The Metropolitan Opera returned its vintage production of Bellini's I Puritani to the stage last night and the fast-rising Russian soprano Olga Peretyatko wowed the...
When you feel passionately about someone or something, it's only natural to feel that passion reignited by their presence. When I saw James Franco, I was reminded that, for being a celebrity, he is human.
To celebrate Disney's fun female characters, Canadian animation student Miranda (aka @snarkies) created a collaborative ode to them, inviting nearly 100 artist friends on Twitter and Tumblr to choose one of their favorite ladies and illustrate her.
I've been rereading Huckleberry Finn since I discovered it as the sequel to Tom Sawyer back in junior high school, getting more out of it with each encounter. Hearing Hal Holbrook last Friday inspired me to share a few keepers.
Each moment bristles with energy that coils, uncoils, and recoils. The production's biggest achievement is its supercharged pitch. This pitch reflects Diana's changing moods. These moods include depression, a numb, medicated stability, and an exuberant mania.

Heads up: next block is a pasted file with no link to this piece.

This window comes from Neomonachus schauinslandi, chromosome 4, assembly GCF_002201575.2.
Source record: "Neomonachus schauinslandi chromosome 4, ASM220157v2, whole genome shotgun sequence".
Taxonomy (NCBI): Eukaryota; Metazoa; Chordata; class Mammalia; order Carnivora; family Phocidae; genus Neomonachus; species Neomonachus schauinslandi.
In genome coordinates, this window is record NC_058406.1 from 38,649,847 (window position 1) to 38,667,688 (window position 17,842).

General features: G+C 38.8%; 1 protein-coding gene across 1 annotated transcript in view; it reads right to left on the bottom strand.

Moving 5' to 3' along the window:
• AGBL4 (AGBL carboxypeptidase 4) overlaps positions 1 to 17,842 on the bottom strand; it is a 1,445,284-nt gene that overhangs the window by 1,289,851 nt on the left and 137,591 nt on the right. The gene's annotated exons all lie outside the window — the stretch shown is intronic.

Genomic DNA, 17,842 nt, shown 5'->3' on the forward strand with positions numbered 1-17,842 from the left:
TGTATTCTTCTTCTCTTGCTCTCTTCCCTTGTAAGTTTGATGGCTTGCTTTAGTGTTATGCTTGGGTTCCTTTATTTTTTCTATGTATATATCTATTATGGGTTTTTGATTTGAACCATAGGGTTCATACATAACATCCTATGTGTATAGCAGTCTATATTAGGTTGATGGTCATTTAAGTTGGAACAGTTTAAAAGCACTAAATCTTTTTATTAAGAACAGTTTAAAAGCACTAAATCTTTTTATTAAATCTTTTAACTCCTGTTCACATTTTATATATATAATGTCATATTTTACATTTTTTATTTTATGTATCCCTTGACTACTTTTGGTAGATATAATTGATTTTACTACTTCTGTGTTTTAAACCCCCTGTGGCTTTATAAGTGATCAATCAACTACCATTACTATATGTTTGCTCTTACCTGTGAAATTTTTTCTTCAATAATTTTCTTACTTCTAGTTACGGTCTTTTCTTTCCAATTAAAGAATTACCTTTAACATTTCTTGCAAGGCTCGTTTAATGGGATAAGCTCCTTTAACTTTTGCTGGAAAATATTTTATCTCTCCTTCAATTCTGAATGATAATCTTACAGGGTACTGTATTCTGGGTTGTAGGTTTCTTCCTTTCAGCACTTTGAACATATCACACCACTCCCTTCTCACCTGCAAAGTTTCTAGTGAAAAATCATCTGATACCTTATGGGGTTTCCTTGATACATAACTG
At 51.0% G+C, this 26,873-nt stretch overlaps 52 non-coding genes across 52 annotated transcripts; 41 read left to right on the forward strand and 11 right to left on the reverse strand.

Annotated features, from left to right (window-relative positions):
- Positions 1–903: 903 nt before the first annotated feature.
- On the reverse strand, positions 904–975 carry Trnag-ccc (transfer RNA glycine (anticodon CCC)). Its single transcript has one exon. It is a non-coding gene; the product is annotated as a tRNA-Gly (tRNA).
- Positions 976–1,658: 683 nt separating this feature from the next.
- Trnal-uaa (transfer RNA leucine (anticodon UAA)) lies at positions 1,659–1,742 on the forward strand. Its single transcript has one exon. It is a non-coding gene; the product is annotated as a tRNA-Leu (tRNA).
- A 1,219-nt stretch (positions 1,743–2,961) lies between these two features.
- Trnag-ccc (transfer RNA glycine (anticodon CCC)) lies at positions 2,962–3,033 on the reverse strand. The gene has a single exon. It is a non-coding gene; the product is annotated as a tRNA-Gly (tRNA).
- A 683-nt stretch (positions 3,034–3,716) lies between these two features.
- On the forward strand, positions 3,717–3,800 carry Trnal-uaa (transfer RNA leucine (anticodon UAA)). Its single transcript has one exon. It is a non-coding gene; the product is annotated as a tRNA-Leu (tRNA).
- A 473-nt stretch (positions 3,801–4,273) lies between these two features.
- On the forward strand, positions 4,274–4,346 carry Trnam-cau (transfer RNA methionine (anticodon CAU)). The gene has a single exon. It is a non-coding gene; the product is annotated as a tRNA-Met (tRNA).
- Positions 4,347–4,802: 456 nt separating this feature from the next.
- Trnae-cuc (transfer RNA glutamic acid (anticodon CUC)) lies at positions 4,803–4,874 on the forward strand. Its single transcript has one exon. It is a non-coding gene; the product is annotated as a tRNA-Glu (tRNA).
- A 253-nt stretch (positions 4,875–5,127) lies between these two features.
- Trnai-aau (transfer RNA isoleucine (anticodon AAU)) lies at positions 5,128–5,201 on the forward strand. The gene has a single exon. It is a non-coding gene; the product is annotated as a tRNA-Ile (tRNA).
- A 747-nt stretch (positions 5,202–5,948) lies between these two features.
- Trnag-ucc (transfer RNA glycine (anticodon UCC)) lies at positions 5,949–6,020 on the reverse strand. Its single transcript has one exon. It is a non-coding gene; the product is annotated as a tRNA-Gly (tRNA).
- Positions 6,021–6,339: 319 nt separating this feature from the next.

Being a Colombian, I grew up hearing of Márquez's writing. To say Colombians consider him to be their greatest literary figure is not an understatement. But it wasn't until I read his work for myself, that I owned the religion of Señor Marquez, rather than just inheriting it.
Artists' statements are a gold mine for someone like me who loves to make fun of the art world.
Having seen it again, I can report that it's every bit as lively, as thoroughly hilarious and as consistently heart-tugging here as it was there, if not that much better for the cast members having enriched their performances while working at them longer.
Both Tasting Menu and Chef succeed in navigating between personal vision and audience expectation, as the characters create dishes that reflect their own juicy emotions.
I recently spoke to Mark Innerst to ask him a few choice questions about his work and his background.
Two recent Bay Area productions included characters whose lives were haunted by the suicide of their son. The ghost of one son appears onstage; the other is never seen.
An evening of Kaufman and Hart was the brightest the Broadway theater had to offer and their impact has been felt ever since -- in television, the movies and on stage. But based on the reviews, James Lapine's adaptation of Act One is in the best Moss Hart tradition.
As spring again sputters into being and we witness another revolution of the life/death/life cycle, a recently installed artwork in the Minneapolis Sculpture Garden stands as a marker of this type of transition.